Urban Biosphere Network

UN headquarters

At the time when over half of the world’s population lives in urban areas, environmental conservation in cities becomes a priority. Yesterday I learned about UNESCO’s opinion that until recently conservation of natural resources was focused mostly on undeveloped areas, and often ignored metropolitan sites. For example, the World Network of Biosphere Reserves protects biodiversity and ecosystems in places that were not significantly altered by human activities, but there are no similar international agreements about urban areas, which also provide significant ecosystem services.

This week I had an opportunity to learn more about current UNESCO efforts related to the urban environment after my advisor, Dr. Marianne Krasny, connected me with Christine Aflsen-Norodom, Senior Programme Specialist for Sciences in the UNESCO Office in New York. Located in NYC, this office initiated and coordinates the Urban Biosphere Network, which works closely with the Stockholm Resilience Centre, and brings together researchers, policy makers, and citizens from about 10 cities worldwide, including New York Metropolitan Region, Cape Town Region, Bangalore, New Orleans, and Helsinki.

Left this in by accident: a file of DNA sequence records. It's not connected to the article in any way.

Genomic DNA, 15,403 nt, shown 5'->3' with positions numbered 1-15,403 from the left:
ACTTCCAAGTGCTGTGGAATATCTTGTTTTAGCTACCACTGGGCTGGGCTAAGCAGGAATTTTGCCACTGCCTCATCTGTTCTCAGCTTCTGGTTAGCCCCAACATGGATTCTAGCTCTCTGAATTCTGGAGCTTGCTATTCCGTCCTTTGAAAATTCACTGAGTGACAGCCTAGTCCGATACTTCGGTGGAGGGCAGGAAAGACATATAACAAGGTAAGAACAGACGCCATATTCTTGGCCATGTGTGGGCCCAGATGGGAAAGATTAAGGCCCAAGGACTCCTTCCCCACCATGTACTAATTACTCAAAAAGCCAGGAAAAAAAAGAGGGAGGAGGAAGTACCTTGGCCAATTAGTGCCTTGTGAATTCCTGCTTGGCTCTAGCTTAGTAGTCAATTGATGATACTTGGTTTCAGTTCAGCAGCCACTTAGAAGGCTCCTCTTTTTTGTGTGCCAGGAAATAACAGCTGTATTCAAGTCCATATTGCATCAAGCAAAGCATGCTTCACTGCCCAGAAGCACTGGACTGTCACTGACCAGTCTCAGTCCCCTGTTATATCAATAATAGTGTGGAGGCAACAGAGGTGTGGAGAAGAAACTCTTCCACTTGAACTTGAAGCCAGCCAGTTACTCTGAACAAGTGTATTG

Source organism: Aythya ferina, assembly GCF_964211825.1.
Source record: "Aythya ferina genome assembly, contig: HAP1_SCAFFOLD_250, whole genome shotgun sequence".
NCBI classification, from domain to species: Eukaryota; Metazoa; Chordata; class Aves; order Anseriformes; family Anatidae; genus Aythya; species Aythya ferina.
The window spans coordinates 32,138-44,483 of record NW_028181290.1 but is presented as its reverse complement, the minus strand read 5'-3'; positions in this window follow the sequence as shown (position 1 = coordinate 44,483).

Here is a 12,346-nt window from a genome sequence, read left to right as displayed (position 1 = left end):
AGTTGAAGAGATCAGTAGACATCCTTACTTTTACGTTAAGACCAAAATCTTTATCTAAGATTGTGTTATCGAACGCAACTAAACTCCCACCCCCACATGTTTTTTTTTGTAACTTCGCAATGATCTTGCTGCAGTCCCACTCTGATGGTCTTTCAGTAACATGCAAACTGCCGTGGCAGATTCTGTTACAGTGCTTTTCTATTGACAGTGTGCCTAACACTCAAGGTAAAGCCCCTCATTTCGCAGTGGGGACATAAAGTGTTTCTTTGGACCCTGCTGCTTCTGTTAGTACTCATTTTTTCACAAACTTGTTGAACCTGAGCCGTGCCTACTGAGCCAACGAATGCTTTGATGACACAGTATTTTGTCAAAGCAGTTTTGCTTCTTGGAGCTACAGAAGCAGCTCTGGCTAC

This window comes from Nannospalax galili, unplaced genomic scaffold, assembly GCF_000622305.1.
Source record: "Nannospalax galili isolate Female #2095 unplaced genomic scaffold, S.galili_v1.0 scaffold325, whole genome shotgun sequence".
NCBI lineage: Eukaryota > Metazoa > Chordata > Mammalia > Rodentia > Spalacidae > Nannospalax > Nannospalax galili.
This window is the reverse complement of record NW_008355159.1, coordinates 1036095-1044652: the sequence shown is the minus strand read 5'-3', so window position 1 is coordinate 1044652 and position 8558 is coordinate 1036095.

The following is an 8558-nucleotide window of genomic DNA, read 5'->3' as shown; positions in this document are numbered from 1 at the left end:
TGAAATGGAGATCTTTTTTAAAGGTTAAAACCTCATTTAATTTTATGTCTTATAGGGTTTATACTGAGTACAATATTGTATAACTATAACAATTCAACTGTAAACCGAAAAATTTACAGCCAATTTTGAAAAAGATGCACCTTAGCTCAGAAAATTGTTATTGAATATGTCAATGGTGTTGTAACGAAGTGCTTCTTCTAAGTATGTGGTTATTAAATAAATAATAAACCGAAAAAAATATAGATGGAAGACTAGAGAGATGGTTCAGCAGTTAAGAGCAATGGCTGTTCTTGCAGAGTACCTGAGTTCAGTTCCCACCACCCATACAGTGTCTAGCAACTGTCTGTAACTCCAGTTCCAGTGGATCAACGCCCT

Christine mentioned that biodiversity in cities can actually be higher than in surrounding landscapes, and ecosystem services can be very valuable for nature and local economy. Now UNESCO NYC office and other cities in the Urban Biosphere Network develop maps of ecosystem services in urban areas, which is one of the main steps to understand the role of natural resources in resilience and sustainability of the urban environment.

These UNESCO’s ideas about the urban environment reinforced my experiences in the Bronx. Here environmental issues were neglected during a long time, and only now an increasing number of organizations and local initiative groups are caring about urban nature. To be honest, before this summer I was quite skeptical about the importance of ecosystem services in cities. In my opinion, nature in cities was important mostly because of psychological, recreational, educational, and other human-related impacts. After talking with conservation teams in the Bronx, communication with scientists who studied the urban environment, and participation in some restoration activities with the Bronx River Alliance my opinion has changed. Now I do believe that urban forests and other open spaces in cities contribute to storm water retention, soil and riverbank stabilization, clean the air, and provide habitats for local and migrating animals.

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